foo<<< blocks, threads >>>(arg, arg2, arg3, n);

whereas the corresponding OpenCL kernel launch is:

  clSetKernelArg( func, 0, sizeof(arg), &arg );
  clSetKernelArg( func, 1, sizeof(arg2), &arg2 );
  clSetKernelArg( func, 2, sizeof(arg3), &arg3 );
  clSetKernelArg( func, 3, sizeof(n), &n );
  b[0] = blocks*threads;
  [0] = threads;
  clEnqueueNDRangeKernel( cmdqueue, func, 1, NULL, b, t, 0, NULL, NULL );

Even ignoring the NULL and zero arguments, that's a lot of code to write and maintain for what is really just a procedure call.

Q What does OpenACC do if your host code uses "double" variables but your GPU does not support it?

A If you have C double and are targeting something like the NVIDIA Tesla compute capability 1.1, such as is available on my older Apple Macbook, the compiler will fail to generate GPU code at all. If you tell it to generate code for compute capability 1.3, which does have double precision, then try to run that, you will get a runtime error that this device does not support this program. The compiler makes no attempt to simulate double precision on devices that don't support it.

Q Any thoughts on a low power flag?

A This is another PhD-level research project. I have yet to see any convincing demonstration of a compiler that generates different code to lower the energy usage of a program. There are some research projects out there, but I don't think they are ready for commercial use.

Q Excellent presentation, would love lots more.

A We have more information available on our website, Later this year, we will have another IEEE Webinar with more technical details of OpenACC programming.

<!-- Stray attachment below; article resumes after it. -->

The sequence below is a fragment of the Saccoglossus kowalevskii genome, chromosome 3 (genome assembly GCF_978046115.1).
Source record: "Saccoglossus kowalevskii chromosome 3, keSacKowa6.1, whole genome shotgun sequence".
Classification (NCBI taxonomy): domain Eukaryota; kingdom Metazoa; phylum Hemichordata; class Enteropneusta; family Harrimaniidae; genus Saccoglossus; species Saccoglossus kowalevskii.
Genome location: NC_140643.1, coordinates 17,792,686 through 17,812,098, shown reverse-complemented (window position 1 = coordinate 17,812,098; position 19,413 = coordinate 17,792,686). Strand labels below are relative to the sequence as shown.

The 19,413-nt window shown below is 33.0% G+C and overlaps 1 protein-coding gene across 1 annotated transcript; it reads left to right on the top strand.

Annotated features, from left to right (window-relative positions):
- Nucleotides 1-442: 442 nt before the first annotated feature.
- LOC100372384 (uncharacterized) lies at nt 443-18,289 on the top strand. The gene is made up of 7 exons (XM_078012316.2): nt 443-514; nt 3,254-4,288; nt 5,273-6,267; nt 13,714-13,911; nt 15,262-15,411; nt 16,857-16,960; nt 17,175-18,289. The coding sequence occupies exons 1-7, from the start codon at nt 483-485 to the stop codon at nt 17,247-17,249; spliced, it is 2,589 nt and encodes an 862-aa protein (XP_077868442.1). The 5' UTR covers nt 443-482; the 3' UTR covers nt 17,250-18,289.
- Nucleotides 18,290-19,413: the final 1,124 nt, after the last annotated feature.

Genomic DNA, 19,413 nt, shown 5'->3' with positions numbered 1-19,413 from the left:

Q What options are available for mixing host and accelerator computations, can a single OpenACC kernel be spread between them?

A We don't have any automatic mechanism to take, say, a single loop and put 1/3 of the iterations on the host and 2/3 on the GPU. The problem, as hinted at, is who manages the data distribution between the two memories. We have had some stunt cases where we take a single loop, compile it with "-ta=nvidia,host" to generate both GPU and host code, move some of the data to the GPU, then using asynchronous computation, launch the GPU code for 80% of the work, and then set the device to the host and execute the remaining 20% on the host while the GPU is at work. We are working with one of our premier customers to help port a large application where we use asynchronous computations on the GPU while the host processor is working on the setup for the next stage of the computation, though that is really not quite what you are asking.

Q Can you elaborate what performance portability mean? Do you mean sustaining equivalent performance across different generations/vendors of GPUs?

A Yes, except not exactly equivalent performance, but the best performance on each device or generation of device. Cray had a great presentation at GTC 2013 this year, when they were porting a code to both CUDA and OpenACC. They were developing this code using NVIDIA Fermi GPUs. When the real Titan machine was installed at Oak Ridge National Lab with Kepler GPUs, the OpenACC program ran much faster with no source code changes. The CUDA code needed to be retuned, because the program contains all the performance logic, such as the thread block size and shape, the size of the grid, and so forth. With OpenACC, the compiler and runtime can make those decisions based on the target.